After recently reaching its billionth user earlier this year, Facebook is looking to expand into its next billion with mobile being the key, CEO and Mark Zuckerberg remarked on the occasion.
"The big thing is obviously going to be mobile. There are 5 billion people in the world who have phones." said Zuckerberg told BusinessWeek.
The social network is looking to further bolster its better than expected mobile growth, after it announced last month that the company had made $150 million (£94 million) in the third quarter of this year.
Meanwhile, Whatsapp, a California-based startup founded in 2009, has enjoyed phenomenal success as a smartphone app available on all mobile operating systems. Like Skype and other messenger services, it allows users to send instant text messages, images, audio and video messages. The advert-free app has around 100 million daily users across more than 200 countries.
However, some critics have questioned the likelihood of the ad-attracting Facebook buying an ad-free app whose founder, Jan Koum, has repeatedly lambasted the business model of selling ads.
"Advertising isn't just the disruption of aesthetics, the insults to your intelligence and the interruption of your train of thought. At every company that sells ads, a significant portion of their engineering team spends their day tuning data mining, writing better code to collect all your personal data, upgrading the servers that hold all the data and making sure it's all being logged and collated and sliced and packaged and shipped out... And at the end of the day the result of it all is a slightly different advertising banner in your browser or on your mobile screen. Remember, when advertising is involved you the user are the product," said Whatsapp co-founder Jan Koum wrote in a blog post earlier this year.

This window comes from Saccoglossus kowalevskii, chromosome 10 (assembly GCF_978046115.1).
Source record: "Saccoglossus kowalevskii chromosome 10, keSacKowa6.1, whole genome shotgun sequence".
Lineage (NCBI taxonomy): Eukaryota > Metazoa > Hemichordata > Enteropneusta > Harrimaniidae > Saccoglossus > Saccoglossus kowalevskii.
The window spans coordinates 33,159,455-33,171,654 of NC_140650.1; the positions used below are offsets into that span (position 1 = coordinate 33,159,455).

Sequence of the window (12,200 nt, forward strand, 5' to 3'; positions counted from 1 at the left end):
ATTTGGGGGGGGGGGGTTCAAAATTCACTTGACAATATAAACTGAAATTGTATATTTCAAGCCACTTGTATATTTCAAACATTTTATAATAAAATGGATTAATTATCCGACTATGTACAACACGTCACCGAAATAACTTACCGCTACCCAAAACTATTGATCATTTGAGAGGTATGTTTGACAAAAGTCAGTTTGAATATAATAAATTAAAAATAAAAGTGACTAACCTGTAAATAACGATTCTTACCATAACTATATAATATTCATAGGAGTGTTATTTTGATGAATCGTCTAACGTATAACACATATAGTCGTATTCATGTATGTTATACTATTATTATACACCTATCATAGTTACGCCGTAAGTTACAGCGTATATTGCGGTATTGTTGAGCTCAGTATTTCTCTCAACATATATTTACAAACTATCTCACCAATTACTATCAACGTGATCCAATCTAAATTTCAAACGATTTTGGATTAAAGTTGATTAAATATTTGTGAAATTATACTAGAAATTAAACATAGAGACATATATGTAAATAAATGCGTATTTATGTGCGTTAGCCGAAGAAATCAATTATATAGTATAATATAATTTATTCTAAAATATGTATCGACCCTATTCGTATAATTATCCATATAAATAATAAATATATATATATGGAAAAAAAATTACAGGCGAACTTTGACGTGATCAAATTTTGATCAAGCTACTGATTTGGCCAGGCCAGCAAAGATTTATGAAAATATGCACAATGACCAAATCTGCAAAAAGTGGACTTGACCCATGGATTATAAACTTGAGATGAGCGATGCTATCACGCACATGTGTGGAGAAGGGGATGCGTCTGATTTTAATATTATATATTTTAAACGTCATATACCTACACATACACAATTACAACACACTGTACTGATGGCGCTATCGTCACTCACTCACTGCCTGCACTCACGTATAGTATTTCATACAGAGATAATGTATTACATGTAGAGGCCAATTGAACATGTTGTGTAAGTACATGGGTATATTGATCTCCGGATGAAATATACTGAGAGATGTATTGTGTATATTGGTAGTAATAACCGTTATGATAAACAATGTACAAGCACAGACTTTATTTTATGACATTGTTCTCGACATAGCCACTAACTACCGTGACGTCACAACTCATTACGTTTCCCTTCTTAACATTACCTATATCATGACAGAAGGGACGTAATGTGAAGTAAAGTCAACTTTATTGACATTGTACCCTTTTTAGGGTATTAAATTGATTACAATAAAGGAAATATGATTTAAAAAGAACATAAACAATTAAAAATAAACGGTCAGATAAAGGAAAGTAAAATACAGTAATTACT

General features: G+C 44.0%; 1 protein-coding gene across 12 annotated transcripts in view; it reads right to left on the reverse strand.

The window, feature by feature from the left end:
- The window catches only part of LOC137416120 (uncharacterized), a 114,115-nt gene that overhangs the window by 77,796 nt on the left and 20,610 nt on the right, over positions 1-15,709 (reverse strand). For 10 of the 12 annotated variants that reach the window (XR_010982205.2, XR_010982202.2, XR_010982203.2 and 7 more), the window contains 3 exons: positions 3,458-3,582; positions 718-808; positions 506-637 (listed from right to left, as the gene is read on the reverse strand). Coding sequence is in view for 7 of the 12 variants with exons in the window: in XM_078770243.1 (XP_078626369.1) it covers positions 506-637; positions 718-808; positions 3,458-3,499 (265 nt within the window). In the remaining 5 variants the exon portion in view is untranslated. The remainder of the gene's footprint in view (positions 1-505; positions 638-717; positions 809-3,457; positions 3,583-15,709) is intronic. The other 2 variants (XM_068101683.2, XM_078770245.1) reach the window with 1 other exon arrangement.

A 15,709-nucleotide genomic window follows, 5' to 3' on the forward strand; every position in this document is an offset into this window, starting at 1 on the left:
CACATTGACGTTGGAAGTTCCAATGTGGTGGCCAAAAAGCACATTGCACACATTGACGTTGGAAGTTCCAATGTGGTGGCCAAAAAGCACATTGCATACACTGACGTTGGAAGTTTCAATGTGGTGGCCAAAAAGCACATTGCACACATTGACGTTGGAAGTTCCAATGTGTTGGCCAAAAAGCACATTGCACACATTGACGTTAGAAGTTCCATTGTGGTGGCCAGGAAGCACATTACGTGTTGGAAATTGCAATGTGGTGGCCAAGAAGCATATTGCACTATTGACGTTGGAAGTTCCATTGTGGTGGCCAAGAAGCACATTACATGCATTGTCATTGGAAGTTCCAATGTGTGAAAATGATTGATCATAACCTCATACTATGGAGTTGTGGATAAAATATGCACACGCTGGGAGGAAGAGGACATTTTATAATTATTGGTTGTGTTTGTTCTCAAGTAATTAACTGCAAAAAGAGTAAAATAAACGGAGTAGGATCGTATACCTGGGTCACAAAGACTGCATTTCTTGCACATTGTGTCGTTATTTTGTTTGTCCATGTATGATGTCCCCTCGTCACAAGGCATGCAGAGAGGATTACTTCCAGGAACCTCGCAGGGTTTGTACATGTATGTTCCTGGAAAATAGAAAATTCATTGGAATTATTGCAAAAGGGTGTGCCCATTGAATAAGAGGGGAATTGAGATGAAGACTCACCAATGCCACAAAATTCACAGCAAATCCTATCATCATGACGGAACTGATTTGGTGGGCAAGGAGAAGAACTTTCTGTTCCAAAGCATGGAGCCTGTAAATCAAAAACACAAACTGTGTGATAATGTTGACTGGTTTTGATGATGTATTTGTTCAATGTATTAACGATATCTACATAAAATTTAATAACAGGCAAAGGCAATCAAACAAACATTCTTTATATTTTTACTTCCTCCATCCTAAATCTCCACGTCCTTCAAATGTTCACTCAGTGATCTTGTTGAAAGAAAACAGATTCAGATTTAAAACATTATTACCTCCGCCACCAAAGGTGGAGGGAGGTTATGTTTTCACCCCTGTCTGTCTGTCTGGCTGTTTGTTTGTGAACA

This latest rumoured acquisition follows that of another popular app, Instagram, which Facebook bought earlier this year for a supposed $1 billion (which was later confirmed to be $715 million (£445 million)).
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